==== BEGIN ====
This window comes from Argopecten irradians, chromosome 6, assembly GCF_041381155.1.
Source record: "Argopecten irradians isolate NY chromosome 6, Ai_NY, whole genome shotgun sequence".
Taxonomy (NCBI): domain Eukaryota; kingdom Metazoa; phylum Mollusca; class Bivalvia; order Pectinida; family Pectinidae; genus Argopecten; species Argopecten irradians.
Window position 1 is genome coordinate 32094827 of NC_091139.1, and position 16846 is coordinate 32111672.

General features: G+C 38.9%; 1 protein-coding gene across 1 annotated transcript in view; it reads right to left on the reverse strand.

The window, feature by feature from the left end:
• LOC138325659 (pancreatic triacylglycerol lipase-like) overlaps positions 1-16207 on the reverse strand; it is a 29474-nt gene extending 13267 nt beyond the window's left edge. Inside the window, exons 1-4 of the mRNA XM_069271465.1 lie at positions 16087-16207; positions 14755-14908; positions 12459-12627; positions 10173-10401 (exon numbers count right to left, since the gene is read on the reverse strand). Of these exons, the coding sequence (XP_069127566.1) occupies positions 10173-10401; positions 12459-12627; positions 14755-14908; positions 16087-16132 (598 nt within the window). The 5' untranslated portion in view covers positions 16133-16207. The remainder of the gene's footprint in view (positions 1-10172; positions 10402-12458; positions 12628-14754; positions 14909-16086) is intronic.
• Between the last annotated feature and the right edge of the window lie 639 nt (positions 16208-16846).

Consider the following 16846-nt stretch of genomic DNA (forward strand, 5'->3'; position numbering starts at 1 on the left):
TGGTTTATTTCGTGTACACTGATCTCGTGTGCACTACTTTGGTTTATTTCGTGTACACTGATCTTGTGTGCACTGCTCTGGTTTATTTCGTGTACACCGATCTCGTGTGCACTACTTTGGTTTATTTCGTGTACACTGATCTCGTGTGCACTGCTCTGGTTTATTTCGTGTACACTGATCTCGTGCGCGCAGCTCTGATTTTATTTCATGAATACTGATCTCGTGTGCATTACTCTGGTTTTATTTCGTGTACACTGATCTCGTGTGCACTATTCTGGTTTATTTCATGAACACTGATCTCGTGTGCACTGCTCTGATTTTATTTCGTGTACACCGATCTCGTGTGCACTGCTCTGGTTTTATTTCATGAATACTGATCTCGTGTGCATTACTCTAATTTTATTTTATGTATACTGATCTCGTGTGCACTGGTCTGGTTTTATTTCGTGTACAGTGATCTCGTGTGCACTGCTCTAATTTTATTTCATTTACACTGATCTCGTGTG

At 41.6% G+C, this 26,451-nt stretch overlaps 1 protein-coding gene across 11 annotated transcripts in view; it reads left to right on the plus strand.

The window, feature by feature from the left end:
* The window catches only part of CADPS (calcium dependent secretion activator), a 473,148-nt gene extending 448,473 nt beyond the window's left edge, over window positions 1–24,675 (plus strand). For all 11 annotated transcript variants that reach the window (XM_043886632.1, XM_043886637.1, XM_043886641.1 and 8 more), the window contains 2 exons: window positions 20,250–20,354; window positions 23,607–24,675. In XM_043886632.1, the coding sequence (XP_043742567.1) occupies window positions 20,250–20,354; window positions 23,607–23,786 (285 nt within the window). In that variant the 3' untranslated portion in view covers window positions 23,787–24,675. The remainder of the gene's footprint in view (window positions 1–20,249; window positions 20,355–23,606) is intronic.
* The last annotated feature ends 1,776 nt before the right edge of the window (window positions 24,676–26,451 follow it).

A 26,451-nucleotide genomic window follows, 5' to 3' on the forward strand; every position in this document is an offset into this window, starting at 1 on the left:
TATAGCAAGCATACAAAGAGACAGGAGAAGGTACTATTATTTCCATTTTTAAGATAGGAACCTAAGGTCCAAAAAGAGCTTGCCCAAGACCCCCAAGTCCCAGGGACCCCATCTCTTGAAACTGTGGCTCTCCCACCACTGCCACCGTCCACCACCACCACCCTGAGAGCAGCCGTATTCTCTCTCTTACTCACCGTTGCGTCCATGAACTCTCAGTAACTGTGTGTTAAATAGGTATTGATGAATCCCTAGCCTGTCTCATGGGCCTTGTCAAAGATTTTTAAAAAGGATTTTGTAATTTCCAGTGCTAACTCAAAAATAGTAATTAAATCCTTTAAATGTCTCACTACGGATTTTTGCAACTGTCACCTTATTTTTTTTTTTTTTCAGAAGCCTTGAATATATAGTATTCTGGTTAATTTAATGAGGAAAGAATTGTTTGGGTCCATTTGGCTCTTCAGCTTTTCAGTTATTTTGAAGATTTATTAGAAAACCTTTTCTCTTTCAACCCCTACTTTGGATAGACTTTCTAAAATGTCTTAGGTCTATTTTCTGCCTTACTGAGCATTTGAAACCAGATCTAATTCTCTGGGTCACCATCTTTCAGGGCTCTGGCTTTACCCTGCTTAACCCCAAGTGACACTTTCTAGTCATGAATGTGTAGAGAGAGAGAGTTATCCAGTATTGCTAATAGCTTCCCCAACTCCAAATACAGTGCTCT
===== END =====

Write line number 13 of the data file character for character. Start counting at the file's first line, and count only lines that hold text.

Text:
* The window catches only part of CADPS (calcium dependent secretion activator), a 473,148-nt gene extending 448,473 nt beyond the window's left edge, over window positions 1–24,675 (plus strand). For all 11 annotated transcript variants that reach the window (XM_043886632.1, XM_043886637.1, XM_043886641.1 and 8 more), the window contains 2 exons: window positions 20,250–20,354; window positions 23,607–24,675. In XM_043886632.1, the coding sequence (XP_043742567.1) occupies window positions 20,250–20,354; window positions 23,607–23,786 (285 nt within the window). In that variant the 3' untranslated portion in view covers window positions 23,787–24,675. The remainder of the gene's footprint in view (window positions 1–20,249; window positions 20,355–23,606) is intronic.